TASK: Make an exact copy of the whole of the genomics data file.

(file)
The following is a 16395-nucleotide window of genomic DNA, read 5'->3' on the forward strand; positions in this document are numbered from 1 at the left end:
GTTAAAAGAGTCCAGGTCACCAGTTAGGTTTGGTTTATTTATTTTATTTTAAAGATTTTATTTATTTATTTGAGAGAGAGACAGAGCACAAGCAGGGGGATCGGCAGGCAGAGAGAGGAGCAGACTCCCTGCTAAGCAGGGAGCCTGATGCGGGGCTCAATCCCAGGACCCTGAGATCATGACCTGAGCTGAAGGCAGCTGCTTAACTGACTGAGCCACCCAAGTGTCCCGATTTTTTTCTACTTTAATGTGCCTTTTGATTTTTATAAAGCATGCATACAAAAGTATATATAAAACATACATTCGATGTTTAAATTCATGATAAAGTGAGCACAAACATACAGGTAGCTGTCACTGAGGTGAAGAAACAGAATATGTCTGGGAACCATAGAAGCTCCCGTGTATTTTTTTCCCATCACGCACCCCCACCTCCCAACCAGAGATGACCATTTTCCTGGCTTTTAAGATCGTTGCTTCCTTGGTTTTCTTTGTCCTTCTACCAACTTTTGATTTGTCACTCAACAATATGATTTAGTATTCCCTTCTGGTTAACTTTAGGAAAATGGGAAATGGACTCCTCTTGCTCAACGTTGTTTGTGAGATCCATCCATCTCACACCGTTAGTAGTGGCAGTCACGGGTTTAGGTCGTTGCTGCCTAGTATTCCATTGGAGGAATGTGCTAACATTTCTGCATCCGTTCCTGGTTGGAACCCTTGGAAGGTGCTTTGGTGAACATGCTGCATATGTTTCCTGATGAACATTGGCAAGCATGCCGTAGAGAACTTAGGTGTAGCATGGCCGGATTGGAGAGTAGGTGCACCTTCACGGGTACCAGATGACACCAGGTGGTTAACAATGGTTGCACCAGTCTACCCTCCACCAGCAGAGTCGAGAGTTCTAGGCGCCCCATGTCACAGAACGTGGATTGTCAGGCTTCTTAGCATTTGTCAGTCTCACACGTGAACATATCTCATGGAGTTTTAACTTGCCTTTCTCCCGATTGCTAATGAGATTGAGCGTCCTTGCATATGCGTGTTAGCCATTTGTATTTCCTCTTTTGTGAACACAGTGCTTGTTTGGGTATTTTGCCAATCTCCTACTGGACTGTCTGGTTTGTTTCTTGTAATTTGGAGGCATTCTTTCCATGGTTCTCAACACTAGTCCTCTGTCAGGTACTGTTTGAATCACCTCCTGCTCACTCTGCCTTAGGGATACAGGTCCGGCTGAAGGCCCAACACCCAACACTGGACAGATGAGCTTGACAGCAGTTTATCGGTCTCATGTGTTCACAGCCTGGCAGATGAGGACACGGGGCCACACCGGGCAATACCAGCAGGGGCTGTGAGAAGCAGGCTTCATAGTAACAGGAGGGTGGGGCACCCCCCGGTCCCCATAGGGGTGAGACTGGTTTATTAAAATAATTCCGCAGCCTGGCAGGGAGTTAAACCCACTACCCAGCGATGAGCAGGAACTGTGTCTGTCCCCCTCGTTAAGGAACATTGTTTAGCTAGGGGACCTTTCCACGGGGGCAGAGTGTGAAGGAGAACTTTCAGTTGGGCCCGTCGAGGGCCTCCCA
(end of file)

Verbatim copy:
The following is a 16395-nucleotide window of genomic DNA, read 5'->3' on the forward strand; positions in this document are numbered from 1 at the left end:
GTTAAAAGAGTCCAGGTCACCAGTTAGGTTTGGTTTATTTATTTTATTTTAAAGATTTTATTTATTTATTTGAGAGAGAGACAGAGCACAAGCAGGGGGATCGGCAGGCAGAGAGAGGAGCAGACTCCCTGCTAAGCAGGGAGCCTGATGCGGGGCTCAATCCCAGGACCCTGAGATCATGACCTGAGCTGAAGGCAGCTGCTTAACTGACTGAGCCACCCAAGTGTCCCGATTTTTTTCTACTTTAATGTGCCTTTTGATTTTTATAAAGCATGCATACAAAAGTATATATAAAACATACATTCGATGTTTAAATTCATGATAAAGTGAGCACAAACATACAGGTAGCTGTCACTGAGGTGAAGAAACAGAATATGTCTGGGAACCATAGAAGCTCCCGTGTATTTTTTTCCCATCACGCACCCCCACCTCCCAACCAGAGATGACCATTTTCCTGGCTTTTAAGATCGTTGCTTCCTTGGTTTTCTTTGTCCTTCTACCAACTTTTGATTTGTCACTCAACAATATGATTTAGTATTCCCTTCTGGTTAACTTTAGGAAAATGGGAAATGGACTCCTCTTGCTCAACGTTGTTTGTGAGATCCATCCATCTCACACCGTTAGTAGTGGCAGTCACGGGTTTAGGTCGTTGCTGCCTAGTATTCCATTGGAGGAATGTGCTAACATTTCTGCATCCGTTCCTGGTTGGAACCCTTGGAAGGTGCTTTGGTGAACATGCTGCATATGTTTCCTGATGAACATTGGCAAGCATGCCGTAGAGAACTTAGGTGTAGCATGGCCGGATTGGAGAGTAGGTGCACCTTCACGGGTACCAGATGACACCAGGTGGTTAACAATGGTTGCACCAGTCTACCCTCCACCAGCAGAGTCGAGAGTTCTAGGCGCCCCATGTCACAGAACGTGGATTGTCAGGCTTCTTAGCATTTGTCAGTCTCACACGTGAACATATCTCATGGAGTTTTAACTTGCCTTTCTCCCGATTGCTAATGAGATTGAGCGTCCTTGCATATGCGTGTTAGCCATTTGTATTTCCTCTTTTGTGAACACAGTGCTTGTTTGGGTATTTTGCCAATCTCCTACTGGACTGTCTGGTTTGTTTCTTGTAATTTGGAGGCATTCTTTCCATGGTTCTCAACACTAGTCCTCTGTCAGGTACTGTTTGAATCACCTCCTGCTCACTCTGCCTTAGGGATACAGGTCCGGCTGAAGGCCCAACACCCAACACTGGACAGATGAGCTTGACAGCAGTTTATCGGTCTCATGTGTTCACAGCCTGGCAGATGAGGACACGGGGCCACACCGGGCAATACCAGCAGGGGCTGTGAGAAGCAGGCTTCATAGTAACAGGAGGGTGGGGCACCCCCCGGTCCCCATAGGGGTGAGACTGGTTTATTAAAATAATTCCGCAGCCTGGCAGGGAGTTAAACCCACTACCCAGCGATGAGCAGGAACTGTGTCTGTCCCCCTCGTTAAGGAACATTGTTTAGCTAGGGGACCTTTCCACGGGGGCAGAGTGTGAAGGAGAACTTTCAGTTGGGCCCGTCGAGGGCCTCCCA